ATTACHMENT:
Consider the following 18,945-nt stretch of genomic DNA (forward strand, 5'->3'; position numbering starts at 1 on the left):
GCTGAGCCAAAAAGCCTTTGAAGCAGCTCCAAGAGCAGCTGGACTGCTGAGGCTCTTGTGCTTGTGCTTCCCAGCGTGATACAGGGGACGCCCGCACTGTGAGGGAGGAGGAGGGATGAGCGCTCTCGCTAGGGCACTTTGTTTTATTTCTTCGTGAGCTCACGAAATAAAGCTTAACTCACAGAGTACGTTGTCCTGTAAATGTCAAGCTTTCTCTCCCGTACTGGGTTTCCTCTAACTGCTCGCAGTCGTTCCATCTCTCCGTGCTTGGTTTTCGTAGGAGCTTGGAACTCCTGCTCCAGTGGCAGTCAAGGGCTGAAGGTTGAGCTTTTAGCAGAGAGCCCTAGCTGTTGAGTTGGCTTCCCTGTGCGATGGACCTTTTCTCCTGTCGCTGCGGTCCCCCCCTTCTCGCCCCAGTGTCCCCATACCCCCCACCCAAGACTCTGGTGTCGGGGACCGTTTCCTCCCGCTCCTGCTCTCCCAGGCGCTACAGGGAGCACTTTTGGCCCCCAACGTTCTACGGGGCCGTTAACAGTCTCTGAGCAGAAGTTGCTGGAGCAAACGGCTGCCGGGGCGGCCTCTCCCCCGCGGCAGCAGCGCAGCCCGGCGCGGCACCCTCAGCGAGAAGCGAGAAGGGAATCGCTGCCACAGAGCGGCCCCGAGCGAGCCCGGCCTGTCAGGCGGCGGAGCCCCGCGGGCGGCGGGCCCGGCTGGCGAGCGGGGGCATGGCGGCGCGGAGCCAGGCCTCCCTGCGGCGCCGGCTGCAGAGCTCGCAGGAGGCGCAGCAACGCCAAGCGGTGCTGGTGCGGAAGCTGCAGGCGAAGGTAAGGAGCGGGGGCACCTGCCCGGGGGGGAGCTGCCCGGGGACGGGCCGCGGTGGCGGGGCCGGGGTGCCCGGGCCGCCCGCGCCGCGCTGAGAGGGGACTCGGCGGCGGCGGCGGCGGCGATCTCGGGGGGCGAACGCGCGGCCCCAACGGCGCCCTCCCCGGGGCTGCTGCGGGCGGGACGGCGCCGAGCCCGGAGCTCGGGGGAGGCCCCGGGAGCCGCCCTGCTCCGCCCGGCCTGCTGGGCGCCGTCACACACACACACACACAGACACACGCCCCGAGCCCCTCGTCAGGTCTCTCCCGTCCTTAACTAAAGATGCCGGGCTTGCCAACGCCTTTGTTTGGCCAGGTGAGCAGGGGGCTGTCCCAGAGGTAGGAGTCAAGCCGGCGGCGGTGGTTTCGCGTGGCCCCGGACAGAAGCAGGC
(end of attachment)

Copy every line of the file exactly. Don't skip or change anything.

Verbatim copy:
Consider the following 18,945-nt stretch of genomic DNA (forward strand, 5'->3'; position numbering starts at 1 on the left):
GCTGAGCCAAAAAGCCTTTGAAGCAGCTCCAAGAGCAGCTGGACTGCTGAGGCTCTTGTGCTTGTGCTTCCCAGCGTGATACAGGGGACGCCCGCACTGTGAGGGAGGAGGAGGGATGAGCGCTCTCGCTAGGGCACTTTGTTTTATTTCTTCGTGAGCTCACGAAATAAAGCTTAACTCACAGAGTACGTTGTCCTGTAAATGTCAAGCTTTCTCTCCCGTACTGGGTTTCCTCTAACTGCTCGCAGTCGTTCCATCTCTCCGTGCTTGGTTTTCGTAGGAGCTTGGAACTCCTGCTCCAGTGGCAGTCAAGGGCTGAAGGTTGAGCTTTTAGCAGAGAGCCCTAGCTGTTGAGTTGGCTTCCCTGTGCGATGGACCTTTTCTCCTGTCGCTGCGGTCCCCCCCTTCTCGCCCCAGTGTCCCCATACCCCCCACCCAAGACTCTGGTGTCGGGGACCGTTTCCTCCCGCTCCTGCTCTCCCAGGCGCTACAGGGAGCACTTTTGGCCCCCAACGTTCTACGGGGCCGTTAACAGTCTCTGAGCAGAAGTTGCTGGAGCAAACGGCTGCCGGGGCGGCCTCTCCCCCGCGGCAGCAGCGCAGCCCGGCGCGGCACCCTCAGCGAGAAGCGAGAAGGGAATCGCTGCCACAGAGCGGCCCCGAGCGAGCCCGGCCTGTCAGGCGGCGGAGCCCCGCGGGCGGCGGGCCCGGCTGGCGAGCGGGGGCATGGCGGCGCGGAGCCAGGCCTCCCTGCGGCGCCGGCTGCAGAGCTCGCAGGAGGCGCAGCAACGCCAAGCGGTGCTGGTGCGGAAGCTGCAGGCGAAGGTAAGGAGCGGGGGCACCTGCCCGGGGGGGAGCTGCCCGGGGACGGGCCGCGGTGGCGGGGCCGGGGTGCCCGGGCCGCCCGCGCCGCGCTGAGAGGGGACTCGGCGGCGGCGGCGGCGGCGATCTCGGGGGGCGAACGCGCGGCCCCAACGGCGCCCTCCCCGGGGCTGCTGCGGGCGGGACGGCGCCGAGCCCGGAGCTCGGGGGAGGCCCCGGGAGCCGCCCTGCTCCGCCCGGCCTGCTGGGCGCCGTCACACACACACACACACAGACACACGCCCCGAGCCCCTCGTCAGGTCTCTCCCGTCCTTAACTAAAGATGCCGGGCTTGCCAACGCCTTTGTTTGGCCAGGTGAGCAGGGGGCTGTCCCAGAGGTAGGAGTCAAGCCGGCGGCGGTGGTTTCGCGTGGCCCCGGACAGAAGCAGGC